William Kirkham



KIRKHAM, William (1829-1913), pottery manufacturer, Stoke upon Trent.


Mr. Ald. W. Kirkham, J.P.  (Mayor of Stoke)

William Kirkham was born on January 19th or February 2nd 1829 at Radwood, Staffordshire, the son of Samuel Kirkham. His wife, Mary Ann, born in Wellington, Shropshire, bore him four daughters and two sons.


Picture from: A descriptive account of The Potteries (illustrated)
- a 1893 advertising and trade journal



In 1859 he bought a pottery factory in London Road, (next to the Goss Falcon Works in Sturgess Street) Stoke upon Trent, and began manufacturing hospital and laboratory ware, school and artists' requisites, chemists' receptacles and a wide range of components for industry. In 1881 he employed 33 men, 18 women, 16 boys and 5 girls.

Summary of ownership of the works in London Road:

1862-92        William Kirkham 
1893-1945    Kirkhams
1946-61        Kirkhams Ltd

Then on Dec 31st 1961 Kirkhams combined with A E Gray to form Portmeirion. (Portmeirion occupies both the Kirkham and Goss works)


Jewitt's entry:

"In 1856, a valuable mine of red clay having been found on the London Road, a manufactory of floor, roof and ridge-tiles, etc., was commenced and was purchased by William Kirkham who, in 1862, built a manufactory for the production of terra-cotta and general earthenware for the home and foreign markets. To this, he added the making of brassfounders' fittings, chemists' goods and stoneware. The terra-cotta comprised water-bottles, ornamental flower-pots and stands, table-jugs, spill-cases and a variety of other articles a deep, rich, full red in colour, and close, hard and durable in texture. The ornamentation consisted of printed groups of Etruscan figures, borders and groups of flowers, enamelling in various colours, and dead and burnished gilding. Some of the fern decorations were graceful, natural and elegant; and those with Etruscan figures and enamelled borders were in good taste. William Kirkham continued to 1892".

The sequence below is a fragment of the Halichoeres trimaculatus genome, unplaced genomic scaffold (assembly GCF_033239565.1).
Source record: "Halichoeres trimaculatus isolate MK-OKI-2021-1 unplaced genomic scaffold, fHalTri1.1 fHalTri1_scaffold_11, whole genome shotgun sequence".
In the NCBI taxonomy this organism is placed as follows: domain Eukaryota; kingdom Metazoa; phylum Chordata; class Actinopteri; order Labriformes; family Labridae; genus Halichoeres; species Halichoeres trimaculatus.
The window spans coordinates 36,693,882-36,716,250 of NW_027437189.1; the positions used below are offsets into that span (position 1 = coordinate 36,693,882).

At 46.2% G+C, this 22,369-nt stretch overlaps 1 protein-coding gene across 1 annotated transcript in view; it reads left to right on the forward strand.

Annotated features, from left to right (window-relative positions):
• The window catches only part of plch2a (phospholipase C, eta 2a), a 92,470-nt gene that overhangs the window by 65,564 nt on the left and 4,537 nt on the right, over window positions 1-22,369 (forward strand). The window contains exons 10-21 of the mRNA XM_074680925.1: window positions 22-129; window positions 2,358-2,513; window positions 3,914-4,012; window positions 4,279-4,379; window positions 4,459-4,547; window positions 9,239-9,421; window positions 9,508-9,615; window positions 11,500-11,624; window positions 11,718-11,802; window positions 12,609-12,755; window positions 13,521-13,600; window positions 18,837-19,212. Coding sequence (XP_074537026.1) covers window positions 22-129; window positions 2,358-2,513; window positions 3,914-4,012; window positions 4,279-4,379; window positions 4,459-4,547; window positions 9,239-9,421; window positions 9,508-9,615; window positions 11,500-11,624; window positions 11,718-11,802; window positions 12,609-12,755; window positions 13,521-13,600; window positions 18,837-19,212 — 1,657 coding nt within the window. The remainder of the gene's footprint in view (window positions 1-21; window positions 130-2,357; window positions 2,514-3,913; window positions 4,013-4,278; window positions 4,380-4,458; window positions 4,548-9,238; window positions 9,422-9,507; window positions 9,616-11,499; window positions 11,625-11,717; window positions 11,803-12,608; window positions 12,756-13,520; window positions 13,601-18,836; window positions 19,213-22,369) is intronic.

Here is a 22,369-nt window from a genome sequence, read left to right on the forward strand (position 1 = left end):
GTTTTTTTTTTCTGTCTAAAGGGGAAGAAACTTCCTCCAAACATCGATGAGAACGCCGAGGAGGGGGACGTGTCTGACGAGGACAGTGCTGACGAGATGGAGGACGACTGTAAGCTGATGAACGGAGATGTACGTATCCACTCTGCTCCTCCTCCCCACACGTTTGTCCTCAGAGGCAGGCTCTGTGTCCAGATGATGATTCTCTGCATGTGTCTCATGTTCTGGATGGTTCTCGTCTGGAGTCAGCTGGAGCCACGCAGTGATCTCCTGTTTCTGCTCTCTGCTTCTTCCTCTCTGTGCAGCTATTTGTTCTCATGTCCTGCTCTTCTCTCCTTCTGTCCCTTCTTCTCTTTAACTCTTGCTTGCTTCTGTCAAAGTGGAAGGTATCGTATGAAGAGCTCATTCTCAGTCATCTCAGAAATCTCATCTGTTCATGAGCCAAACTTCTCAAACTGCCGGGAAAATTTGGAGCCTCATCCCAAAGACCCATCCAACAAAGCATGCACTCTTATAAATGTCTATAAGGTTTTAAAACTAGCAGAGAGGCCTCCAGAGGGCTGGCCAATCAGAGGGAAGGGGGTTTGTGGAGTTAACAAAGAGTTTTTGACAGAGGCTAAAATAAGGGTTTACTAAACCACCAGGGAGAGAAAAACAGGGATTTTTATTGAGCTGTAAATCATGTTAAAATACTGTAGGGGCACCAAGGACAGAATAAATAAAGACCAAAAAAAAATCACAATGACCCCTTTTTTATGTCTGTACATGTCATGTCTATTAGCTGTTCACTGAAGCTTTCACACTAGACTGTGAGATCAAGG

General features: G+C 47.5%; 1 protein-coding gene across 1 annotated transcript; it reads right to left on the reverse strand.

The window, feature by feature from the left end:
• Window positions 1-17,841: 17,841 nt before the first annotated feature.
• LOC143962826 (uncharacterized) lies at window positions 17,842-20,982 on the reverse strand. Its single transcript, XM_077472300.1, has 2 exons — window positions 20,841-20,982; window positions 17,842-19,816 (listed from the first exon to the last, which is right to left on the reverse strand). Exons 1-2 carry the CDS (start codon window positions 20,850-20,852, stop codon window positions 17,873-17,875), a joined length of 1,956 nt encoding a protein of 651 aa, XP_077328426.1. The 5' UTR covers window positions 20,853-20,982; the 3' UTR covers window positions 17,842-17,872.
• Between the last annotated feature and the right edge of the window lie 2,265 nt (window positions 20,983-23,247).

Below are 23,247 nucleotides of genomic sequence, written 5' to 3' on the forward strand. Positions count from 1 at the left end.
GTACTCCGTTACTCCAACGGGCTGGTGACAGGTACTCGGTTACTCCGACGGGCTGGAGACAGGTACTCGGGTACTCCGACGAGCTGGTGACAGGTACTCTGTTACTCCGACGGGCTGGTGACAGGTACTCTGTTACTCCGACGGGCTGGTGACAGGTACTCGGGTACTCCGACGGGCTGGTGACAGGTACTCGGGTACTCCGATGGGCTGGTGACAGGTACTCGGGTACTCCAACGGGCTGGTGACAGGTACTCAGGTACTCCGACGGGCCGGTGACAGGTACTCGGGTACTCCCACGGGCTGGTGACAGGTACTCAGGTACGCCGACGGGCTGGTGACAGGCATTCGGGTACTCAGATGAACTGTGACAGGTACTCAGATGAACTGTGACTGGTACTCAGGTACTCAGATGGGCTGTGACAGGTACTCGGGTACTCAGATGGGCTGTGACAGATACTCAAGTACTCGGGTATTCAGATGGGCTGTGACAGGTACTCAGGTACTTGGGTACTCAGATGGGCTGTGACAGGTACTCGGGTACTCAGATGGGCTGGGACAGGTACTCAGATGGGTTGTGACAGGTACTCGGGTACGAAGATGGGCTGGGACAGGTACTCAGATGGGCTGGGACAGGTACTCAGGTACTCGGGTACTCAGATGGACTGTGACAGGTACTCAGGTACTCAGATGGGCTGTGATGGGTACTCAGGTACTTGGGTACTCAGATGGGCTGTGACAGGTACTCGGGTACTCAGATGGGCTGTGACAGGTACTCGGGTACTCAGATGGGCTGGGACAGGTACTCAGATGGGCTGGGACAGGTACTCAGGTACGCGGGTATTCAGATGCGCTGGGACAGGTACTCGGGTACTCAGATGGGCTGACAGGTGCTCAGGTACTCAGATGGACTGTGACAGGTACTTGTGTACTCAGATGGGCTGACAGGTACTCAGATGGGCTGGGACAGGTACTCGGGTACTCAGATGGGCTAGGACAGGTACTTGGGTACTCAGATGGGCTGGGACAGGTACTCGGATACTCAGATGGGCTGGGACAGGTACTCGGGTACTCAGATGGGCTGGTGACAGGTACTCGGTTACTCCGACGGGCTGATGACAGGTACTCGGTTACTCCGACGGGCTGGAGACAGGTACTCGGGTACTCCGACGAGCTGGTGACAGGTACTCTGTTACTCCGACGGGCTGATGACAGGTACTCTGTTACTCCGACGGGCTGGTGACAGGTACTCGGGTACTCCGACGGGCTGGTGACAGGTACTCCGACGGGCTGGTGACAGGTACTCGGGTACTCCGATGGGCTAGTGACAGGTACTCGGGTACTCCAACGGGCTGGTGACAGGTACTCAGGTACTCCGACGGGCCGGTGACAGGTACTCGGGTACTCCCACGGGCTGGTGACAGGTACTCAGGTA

One of the streets off London Road bordered the works and a Baptist Chapel, this street was named Kirkham Street


He was active in local government, serving as mayor of Stoke upon Trent from 1890-3 and acting as chairman of the committee appointed to implement the Technical Education Acts in the borough. He was a member of the Stoke upon Trent school board, was elected to Staffordshire county council and was county justice of the peace. He also belonged to the Duke of Sutherland's Lodge of Ancient Shepherds.

During his period of office as mayor he was presented by his workpeople with a portrait of himself painted by Lucien Boullemier. After his death, which occurred on 13th April 1913, his sons took over the business.


William Kirkham was buried in Hartshill cemetery along with Colin Minton Campbell and other notables in a  prominent site immediately adjacent to the main entrance. 



 The area directly in front of the main entrance of Hartshill Cemetery
 The area directly in front of the main entrance 
of Hartshill Cemetery 


Rear left
William Kirkham JP
Pottery Manufacturer
Mayor of Stoke 1890-3
Rear centre
Colin Minton Campbell
Colin Herbert Campbell 
Pottery Manufacturers


Rear right
Michael Hoole Ashwell
Medical officer of health for S-o-T
Front centre
Henry Charles Faram
Mayor of Stoke 1893-4


Sources: British Bulletin of Commerce, 1955; Dir. 1872-1907; Woolley (or Fenn) Almanacks for 1872-1903; C. Penn Staffordshire at the Opening of the 20th Century (photograph on p. 63). People of the Potteries. Jewitt's Ceramic Art of Great Britain 1800-1900. A descriptive account of The Potteries (illustrated)